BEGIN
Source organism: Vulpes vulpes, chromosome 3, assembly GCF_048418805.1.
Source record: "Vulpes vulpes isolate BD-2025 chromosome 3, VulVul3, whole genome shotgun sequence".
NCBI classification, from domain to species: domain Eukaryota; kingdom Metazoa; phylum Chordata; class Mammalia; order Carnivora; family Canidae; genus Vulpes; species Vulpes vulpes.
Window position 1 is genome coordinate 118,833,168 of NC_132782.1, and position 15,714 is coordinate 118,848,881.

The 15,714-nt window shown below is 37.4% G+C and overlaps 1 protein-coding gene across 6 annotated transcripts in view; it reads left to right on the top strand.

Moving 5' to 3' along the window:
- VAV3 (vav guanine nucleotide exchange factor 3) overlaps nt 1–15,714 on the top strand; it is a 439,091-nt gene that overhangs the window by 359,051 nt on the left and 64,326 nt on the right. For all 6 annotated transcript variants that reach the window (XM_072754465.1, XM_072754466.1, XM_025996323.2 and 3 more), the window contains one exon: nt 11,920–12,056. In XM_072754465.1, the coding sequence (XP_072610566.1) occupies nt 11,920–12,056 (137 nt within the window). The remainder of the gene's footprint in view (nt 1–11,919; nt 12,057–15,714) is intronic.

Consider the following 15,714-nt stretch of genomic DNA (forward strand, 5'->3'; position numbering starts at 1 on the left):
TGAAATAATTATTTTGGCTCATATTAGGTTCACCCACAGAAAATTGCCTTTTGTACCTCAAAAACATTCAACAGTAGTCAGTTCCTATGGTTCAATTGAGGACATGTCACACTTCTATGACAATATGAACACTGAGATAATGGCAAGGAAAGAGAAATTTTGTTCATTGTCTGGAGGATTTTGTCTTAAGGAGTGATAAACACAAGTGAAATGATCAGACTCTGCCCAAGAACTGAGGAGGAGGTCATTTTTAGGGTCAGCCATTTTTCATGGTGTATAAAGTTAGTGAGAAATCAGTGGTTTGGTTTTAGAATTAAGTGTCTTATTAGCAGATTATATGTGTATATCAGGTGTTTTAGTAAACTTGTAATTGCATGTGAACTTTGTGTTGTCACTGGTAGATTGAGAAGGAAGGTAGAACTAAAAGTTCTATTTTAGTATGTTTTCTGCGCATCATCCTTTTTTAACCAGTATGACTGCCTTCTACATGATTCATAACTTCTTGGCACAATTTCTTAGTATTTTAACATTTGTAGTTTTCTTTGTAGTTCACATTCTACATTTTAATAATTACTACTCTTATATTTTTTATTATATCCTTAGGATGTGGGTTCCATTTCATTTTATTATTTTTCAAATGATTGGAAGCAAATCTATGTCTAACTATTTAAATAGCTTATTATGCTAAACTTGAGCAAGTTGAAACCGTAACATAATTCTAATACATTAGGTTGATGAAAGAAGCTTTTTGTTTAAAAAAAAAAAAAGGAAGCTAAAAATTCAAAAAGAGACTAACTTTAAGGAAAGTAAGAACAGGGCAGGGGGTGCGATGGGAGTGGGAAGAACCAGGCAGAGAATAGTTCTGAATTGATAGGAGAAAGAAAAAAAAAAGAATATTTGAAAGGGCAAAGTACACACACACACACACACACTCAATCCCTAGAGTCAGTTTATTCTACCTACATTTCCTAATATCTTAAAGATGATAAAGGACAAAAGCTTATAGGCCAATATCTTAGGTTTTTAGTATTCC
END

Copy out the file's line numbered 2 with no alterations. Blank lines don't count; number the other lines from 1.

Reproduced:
Source record: "Vulpes vulpes isolate BD-2025 chromosome 3, VulVul3, whole genome shotgun sequence".